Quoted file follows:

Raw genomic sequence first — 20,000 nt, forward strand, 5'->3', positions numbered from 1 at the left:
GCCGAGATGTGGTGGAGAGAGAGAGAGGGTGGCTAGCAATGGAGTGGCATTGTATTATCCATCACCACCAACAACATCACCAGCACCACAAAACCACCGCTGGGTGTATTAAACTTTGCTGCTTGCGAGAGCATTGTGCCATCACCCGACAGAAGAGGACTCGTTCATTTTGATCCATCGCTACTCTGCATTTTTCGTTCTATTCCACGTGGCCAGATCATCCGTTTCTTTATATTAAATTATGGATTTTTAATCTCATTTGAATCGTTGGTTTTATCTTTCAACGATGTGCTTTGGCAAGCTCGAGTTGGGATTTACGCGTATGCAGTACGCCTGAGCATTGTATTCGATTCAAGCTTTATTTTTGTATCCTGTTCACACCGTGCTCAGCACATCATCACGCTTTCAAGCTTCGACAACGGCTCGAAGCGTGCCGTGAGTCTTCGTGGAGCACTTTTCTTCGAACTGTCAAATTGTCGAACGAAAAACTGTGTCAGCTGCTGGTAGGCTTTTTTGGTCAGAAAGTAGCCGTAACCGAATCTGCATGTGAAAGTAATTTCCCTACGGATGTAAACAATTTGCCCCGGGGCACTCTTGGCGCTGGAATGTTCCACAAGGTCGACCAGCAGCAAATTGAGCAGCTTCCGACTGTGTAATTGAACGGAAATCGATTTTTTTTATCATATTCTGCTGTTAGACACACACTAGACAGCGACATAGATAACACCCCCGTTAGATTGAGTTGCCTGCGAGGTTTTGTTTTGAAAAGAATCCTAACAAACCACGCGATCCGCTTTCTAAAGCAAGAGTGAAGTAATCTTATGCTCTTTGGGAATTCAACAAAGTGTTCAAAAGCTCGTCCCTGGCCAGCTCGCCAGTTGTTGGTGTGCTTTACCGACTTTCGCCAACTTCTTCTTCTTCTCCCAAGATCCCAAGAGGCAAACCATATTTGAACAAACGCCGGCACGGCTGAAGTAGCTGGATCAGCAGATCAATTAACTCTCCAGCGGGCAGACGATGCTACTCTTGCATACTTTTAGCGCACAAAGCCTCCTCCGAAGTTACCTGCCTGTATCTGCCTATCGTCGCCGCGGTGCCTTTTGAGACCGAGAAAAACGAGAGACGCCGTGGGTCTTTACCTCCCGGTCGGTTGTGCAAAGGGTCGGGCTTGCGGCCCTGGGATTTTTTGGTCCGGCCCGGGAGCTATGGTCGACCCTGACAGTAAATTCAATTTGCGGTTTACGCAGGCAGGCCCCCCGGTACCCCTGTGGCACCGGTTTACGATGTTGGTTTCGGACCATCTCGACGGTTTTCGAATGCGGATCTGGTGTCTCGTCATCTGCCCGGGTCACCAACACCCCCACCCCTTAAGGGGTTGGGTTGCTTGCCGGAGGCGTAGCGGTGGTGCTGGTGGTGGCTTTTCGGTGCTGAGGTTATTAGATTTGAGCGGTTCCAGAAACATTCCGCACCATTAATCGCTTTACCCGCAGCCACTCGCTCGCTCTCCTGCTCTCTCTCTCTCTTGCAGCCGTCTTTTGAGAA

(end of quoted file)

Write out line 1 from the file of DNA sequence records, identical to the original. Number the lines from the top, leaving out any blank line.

Raw genomic sequence first — 20,000 nt, forward strand, 5'->3', positions numbered from 1 at the left: